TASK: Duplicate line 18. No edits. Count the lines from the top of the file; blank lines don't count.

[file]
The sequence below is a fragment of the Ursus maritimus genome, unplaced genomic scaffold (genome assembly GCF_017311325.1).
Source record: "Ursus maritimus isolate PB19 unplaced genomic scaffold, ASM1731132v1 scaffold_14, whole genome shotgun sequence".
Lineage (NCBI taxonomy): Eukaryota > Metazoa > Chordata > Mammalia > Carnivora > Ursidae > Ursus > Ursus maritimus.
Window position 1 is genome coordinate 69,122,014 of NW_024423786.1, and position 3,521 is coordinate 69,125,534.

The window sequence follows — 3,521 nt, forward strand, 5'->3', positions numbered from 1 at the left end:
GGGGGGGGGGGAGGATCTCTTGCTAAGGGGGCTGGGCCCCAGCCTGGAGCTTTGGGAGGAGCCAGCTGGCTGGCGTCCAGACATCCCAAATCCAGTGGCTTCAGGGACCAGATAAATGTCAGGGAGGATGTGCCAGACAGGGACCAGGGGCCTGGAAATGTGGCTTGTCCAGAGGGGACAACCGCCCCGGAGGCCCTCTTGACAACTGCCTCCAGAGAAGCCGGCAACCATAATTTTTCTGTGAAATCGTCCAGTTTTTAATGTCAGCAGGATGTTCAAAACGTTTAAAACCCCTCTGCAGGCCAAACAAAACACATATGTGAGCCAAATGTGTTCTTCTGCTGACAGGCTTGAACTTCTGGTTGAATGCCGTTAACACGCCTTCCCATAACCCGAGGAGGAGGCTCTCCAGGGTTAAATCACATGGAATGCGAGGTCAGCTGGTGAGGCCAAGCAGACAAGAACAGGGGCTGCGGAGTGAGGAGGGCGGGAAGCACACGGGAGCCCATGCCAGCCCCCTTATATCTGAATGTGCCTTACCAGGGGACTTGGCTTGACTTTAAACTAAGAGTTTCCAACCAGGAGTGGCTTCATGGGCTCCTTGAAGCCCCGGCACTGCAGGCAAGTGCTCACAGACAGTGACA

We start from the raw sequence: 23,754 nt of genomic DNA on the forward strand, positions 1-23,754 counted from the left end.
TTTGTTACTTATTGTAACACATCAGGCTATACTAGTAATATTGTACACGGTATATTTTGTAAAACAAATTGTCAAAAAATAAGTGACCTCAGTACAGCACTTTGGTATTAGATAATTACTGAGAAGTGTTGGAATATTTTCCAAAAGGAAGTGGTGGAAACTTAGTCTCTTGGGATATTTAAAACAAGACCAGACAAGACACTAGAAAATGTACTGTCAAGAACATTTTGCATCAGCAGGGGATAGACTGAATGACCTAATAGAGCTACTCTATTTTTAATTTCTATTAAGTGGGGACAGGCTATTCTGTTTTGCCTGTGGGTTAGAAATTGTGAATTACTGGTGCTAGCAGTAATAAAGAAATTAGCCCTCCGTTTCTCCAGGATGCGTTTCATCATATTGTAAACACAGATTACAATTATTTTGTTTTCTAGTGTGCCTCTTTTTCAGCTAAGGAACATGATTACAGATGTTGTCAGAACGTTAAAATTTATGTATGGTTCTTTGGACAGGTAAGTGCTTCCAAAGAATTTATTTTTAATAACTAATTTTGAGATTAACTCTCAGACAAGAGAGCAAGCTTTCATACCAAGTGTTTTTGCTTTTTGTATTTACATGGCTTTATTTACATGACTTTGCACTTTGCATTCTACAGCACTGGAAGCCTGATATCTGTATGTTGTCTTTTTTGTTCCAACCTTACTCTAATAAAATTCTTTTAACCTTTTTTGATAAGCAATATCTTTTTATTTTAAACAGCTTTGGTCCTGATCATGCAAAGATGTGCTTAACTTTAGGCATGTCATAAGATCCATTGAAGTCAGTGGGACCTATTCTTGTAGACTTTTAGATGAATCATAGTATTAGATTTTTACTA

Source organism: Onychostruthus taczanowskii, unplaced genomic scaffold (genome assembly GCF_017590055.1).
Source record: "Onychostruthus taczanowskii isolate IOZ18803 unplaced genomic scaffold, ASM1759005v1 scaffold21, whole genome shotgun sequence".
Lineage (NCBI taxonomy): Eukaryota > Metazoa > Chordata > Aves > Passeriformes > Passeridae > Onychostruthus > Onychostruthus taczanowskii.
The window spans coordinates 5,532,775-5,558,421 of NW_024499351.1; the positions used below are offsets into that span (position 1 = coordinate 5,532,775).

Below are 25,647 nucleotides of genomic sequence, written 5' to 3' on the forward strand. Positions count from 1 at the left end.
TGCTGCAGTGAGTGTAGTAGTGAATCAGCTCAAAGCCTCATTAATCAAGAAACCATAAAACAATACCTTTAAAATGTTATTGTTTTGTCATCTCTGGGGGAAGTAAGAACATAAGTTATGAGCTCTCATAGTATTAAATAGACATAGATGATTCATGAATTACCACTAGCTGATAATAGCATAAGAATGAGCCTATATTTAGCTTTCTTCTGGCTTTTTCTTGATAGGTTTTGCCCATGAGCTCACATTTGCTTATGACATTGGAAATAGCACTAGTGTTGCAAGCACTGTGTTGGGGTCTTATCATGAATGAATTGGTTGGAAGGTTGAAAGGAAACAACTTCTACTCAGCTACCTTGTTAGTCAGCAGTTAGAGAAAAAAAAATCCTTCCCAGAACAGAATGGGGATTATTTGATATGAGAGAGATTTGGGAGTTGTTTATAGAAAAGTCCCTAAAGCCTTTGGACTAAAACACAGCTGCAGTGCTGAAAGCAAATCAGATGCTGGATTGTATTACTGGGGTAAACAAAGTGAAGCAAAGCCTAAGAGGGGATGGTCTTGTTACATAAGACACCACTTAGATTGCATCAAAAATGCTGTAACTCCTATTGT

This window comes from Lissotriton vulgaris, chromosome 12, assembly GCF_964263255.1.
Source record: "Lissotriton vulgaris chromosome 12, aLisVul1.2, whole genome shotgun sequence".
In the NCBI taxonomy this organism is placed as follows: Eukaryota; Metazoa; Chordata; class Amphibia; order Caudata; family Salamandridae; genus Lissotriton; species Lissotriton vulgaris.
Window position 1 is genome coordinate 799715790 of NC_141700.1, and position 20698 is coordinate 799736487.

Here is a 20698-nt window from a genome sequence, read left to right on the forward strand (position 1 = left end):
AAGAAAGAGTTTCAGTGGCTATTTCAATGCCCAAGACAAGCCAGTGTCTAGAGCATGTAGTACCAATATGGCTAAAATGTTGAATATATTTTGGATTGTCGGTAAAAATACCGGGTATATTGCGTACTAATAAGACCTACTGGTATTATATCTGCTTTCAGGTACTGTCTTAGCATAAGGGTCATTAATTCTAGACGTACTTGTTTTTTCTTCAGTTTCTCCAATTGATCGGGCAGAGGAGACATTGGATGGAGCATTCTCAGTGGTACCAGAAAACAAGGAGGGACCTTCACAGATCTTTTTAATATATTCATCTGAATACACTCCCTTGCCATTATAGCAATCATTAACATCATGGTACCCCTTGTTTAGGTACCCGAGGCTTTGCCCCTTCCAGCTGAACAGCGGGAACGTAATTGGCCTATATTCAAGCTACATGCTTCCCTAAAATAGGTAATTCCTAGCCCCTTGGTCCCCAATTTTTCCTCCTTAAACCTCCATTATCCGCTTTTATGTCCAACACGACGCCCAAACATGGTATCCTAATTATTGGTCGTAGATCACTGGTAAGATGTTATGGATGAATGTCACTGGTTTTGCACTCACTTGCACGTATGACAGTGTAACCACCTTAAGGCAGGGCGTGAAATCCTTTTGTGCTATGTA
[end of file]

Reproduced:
Window position 1 is genome coordinate 799715790 of NC_141700.1, and position 20698 is coordinate 799736487.